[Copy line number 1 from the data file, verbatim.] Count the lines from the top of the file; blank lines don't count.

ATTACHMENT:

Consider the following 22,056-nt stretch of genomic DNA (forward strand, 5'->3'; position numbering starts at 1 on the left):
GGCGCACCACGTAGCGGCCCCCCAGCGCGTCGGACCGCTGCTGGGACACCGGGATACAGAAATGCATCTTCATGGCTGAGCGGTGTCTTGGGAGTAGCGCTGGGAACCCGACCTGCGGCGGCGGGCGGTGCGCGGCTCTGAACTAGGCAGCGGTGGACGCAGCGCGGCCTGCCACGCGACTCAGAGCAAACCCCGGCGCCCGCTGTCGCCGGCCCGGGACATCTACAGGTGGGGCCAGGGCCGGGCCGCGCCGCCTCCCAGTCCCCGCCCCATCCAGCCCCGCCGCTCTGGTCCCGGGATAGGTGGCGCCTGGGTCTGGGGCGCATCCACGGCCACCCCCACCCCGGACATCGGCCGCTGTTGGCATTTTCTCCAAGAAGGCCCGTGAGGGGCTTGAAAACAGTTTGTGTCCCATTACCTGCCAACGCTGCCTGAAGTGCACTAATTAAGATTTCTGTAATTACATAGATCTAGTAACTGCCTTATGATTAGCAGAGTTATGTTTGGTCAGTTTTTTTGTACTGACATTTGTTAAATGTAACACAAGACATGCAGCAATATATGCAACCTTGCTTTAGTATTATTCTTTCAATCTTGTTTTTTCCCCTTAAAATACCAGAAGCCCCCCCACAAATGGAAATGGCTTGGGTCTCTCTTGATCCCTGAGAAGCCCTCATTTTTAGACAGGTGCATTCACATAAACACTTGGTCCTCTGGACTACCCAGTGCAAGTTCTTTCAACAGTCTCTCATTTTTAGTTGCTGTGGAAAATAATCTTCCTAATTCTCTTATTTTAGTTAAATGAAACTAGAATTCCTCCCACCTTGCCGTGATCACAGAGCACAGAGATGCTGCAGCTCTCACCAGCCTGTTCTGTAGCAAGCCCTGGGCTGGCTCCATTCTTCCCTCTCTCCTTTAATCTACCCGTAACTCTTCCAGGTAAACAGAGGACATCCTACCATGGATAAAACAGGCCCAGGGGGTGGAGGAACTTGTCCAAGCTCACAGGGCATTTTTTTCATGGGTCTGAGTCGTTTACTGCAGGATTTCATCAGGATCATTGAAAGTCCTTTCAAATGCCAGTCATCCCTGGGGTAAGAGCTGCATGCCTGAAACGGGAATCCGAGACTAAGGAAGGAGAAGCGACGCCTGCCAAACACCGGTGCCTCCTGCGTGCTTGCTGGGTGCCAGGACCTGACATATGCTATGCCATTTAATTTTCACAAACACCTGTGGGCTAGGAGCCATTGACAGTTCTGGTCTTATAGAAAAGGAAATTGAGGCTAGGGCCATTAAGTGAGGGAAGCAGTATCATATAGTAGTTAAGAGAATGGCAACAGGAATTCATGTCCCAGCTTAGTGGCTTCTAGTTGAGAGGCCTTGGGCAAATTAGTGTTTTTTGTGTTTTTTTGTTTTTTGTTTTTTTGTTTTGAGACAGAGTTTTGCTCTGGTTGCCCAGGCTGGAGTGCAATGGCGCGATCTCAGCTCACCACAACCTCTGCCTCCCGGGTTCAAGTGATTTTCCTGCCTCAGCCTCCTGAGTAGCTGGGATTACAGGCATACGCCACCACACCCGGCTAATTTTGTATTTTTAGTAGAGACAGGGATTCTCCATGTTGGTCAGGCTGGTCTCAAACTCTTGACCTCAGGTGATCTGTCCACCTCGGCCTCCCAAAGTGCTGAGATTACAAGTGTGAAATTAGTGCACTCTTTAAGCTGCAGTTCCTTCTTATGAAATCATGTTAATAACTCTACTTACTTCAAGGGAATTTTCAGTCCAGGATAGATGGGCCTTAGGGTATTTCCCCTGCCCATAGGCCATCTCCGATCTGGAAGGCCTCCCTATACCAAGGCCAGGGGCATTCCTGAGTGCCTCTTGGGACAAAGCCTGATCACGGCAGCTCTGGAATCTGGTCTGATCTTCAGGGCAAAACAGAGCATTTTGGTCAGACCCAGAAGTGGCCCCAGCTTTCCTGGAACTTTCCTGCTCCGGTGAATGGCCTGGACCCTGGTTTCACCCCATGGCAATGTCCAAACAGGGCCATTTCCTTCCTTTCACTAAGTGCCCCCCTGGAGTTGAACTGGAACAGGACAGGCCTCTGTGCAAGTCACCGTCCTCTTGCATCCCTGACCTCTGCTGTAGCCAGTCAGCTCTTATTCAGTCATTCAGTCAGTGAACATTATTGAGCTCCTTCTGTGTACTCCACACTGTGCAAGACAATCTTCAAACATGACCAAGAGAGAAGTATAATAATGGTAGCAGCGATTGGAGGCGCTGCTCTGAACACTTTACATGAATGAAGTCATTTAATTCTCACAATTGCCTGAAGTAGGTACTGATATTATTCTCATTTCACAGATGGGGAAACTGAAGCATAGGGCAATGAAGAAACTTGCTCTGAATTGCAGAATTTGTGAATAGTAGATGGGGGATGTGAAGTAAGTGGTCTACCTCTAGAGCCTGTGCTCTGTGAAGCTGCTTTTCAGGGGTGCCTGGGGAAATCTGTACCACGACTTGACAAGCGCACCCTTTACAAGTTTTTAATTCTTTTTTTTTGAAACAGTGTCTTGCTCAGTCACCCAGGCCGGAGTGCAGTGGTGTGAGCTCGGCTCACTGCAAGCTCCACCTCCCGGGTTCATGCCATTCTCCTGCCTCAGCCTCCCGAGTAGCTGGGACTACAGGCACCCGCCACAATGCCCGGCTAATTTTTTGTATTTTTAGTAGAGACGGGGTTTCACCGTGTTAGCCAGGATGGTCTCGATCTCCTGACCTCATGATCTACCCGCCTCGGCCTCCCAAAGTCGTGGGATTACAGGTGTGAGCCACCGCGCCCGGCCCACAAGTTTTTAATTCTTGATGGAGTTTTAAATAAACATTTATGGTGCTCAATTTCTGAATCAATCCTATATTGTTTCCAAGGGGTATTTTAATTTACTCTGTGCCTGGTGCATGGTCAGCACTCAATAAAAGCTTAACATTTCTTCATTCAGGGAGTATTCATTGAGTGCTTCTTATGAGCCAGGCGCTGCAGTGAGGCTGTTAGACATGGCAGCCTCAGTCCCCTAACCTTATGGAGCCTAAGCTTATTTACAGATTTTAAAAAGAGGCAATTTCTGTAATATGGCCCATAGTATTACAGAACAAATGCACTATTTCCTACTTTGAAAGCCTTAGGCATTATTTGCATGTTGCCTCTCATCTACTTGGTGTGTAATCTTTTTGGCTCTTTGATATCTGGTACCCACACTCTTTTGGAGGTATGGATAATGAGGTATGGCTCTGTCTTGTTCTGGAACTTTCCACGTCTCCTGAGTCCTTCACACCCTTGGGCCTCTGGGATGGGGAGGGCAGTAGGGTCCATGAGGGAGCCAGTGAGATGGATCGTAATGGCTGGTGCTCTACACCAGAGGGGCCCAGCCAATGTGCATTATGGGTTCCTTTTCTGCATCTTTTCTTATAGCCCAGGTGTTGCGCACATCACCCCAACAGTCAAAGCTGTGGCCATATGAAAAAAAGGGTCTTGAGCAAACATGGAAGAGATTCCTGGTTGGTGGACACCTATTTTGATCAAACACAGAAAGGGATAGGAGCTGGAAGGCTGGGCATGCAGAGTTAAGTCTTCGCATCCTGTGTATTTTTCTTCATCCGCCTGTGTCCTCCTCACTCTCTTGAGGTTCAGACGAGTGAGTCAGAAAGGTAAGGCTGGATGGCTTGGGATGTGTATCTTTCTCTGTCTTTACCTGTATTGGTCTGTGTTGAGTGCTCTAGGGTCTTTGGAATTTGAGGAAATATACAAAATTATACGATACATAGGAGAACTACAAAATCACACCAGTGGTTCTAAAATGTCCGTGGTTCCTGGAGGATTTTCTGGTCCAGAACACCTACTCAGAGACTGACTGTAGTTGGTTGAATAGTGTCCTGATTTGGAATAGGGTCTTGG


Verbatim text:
Consider the following 22,056-nt stretch of genomic DNA (forward strand, 5'->3'; position numbering starts at 1 on the left):